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I'm currently learning C via 'C Primer Plus' as recommended by a lot of people here and I'm finding it very interesting - the in-depth explanations of how and why we do certain things in C are great rather than just being told what things do and going no further...

I feel as though all I can do with C at the moment is maths, which isn't terribly inspiring when trying to picture putting various applications together in my head (besides calculators (-_-)). I'm only about half way through the book so it hasn't covered things like the if statement yet, but I'm just taking it easy - I already know a fair amount of programming concepts since I'm fairly capable in PHP.

My question is - are there any tutorials are interesting bits of source code people can link me to that will inspire and educate me beyond the loops/variables/operators/etc universal programming features that will give me an insight into programming say.. with Windows API? Or things along those lines?

I found PHP fine to learn since I already knew html/css which obviously handle the front-end of my web applications, as well as the reverse - getting input data from forms, interacting with a database etc, but with C I don't know anything other than 'backend' and standard I/O stuff.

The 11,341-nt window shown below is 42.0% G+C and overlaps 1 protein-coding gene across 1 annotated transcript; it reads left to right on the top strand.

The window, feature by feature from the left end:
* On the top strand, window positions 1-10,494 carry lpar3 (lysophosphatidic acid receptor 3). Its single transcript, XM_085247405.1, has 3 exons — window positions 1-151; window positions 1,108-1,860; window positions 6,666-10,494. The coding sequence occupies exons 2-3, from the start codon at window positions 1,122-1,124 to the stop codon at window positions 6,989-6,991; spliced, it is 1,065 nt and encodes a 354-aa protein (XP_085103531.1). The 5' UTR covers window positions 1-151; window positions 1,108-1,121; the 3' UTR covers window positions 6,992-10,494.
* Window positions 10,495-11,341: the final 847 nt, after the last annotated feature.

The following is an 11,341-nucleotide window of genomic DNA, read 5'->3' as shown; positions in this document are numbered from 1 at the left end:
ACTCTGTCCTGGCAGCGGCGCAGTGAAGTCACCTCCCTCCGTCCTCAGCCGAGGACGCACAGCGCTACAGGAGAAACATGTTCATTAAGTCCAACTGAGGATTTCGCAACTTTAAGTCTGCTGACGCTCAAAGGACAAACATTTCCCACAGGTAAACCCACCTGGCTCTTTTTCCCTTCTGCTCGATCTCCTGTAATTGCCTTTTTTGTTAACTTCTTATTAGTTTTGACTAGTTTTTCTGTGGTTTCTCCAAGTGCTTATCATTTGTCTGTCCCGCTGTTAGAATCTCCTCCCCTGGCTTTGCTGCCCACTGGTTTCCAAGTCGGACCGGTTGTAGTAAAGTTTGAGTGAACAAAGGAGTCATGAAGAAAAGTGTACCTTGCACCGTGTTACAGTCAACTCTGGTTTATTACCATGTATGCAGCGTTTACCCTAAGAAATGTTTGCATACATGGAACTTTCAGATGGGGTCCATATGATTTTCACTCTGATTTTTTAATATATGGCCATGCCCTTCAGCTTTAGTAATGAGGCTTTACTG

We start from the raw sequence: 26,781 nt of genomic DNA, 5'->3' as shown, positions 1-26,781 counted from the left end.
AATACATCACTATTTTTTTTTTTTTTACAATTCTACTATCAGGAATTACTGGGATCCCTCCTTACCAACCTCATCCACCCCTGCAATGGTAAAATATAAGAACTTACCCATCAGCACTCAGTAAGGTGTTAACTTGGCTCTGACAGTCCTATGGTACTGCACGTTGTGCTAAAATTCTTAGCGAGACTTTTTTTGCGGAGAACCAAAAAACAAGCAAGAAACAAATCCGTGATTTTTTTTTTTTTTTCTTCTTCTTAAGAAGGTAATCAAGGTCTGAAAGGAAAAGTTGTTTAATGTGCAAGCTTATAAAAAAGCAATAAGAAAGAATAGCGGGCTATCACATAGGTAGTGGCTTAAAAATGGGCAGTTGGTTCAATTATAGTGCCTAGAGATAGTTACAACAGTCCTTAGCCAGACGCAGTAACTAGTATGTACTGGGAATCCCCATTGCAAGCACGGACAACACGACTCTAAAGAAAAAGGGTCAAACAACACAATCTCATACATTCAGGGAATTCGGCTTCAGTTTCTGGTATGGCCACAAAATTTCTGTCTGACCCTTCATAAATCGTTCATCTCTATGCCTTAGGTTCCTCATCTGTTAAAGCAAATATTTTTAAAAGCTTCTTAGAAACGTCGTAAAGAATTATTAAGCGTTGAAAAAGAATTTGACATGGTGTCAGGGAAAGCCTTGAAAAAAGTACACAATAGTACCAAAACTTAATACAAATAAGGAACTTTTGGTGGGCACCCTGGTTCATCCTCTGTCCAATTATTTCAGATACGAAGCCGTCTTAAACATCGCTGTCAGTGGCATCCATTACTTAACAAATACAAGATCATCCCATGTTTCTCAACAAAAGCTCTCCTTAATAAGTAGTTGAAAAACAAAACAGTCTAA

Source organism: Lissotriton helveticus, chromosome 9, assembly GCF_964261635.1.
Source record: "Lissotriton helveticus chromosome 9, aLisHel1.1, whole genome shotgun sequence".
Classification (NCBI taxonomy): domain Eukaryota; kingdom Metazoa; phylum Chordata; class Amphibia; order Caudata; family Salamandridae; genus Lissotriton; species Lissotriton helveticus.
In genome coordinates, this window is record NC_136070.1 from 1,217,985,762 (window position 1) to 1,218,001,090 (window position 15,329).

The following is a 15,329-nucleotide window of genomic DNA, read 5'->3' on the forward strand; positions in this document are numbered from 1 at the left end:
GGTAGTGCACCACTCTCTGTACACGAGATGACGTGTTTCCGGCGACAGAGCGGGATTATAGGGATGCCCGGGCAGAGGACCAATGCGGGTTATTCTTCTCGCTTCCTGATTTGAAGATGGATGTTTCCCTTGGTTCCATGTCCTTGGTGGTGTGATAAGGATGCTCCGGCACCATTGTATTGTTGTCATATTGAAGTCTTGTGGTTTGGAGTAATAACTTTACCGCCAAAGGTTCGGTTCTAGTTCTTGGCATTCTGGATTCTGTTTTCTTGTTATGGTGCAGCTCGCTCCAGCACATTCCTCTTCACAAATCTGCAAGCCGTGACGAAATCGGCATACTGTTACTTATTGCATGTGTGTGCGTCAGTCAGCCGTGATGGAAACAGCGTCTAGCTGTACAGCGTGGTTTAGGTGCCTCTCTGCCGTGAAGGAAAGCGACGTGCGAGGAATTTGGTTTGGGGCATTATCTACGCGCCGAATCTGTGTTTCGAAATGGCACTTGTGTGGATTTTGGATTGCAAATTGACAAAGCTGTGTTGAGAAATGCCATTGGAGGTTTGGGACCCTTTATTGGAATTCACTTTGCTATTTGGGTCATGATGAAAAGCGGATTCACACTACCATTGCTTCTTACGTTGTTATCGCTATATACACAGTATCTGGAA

Many thanks to those that can link some interesting resources - a lot of sites seem to be fairly old, which is fair enough (what, with C having been around for coming up 40 years?), but I'm not programming for 40 year old computers so...

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migrated from Jun 9 '11 at 21:34

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I'd suggest you to stay clear of the Windows API, which is truly horrible to work with, and to try something cleaner, like GTK. – Vitor Py Jun 9 '11 at 22:55
What is your motivation for learning C, exactly? – zvrba Jun 10 '11 at 8:18

I'm not sure I understand your problem. C is a systems programming language, intended for solving problems like these:

  • how can I copy this file from one machine to another
  • I want to see if these directories have changed
  • I want to write a program that will serve files on the web

These all seem interesting, non-mathematical problems to me. The second C program I wrote (25 or more years ago) was to write APL program source to a dot matrix printer. Also non-mathematical.

Perhaps your problem is that you have not yet come up with an interesting problem that C can solve for you? But that is deeply, deeply your problem - no-one else can come up with a solution for it.

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It sounds like you exactly understood my problem - I want links/source codes to programs in C that solve non-mathematical problems. :p – Anonymous Jun 9 '11 at 22:17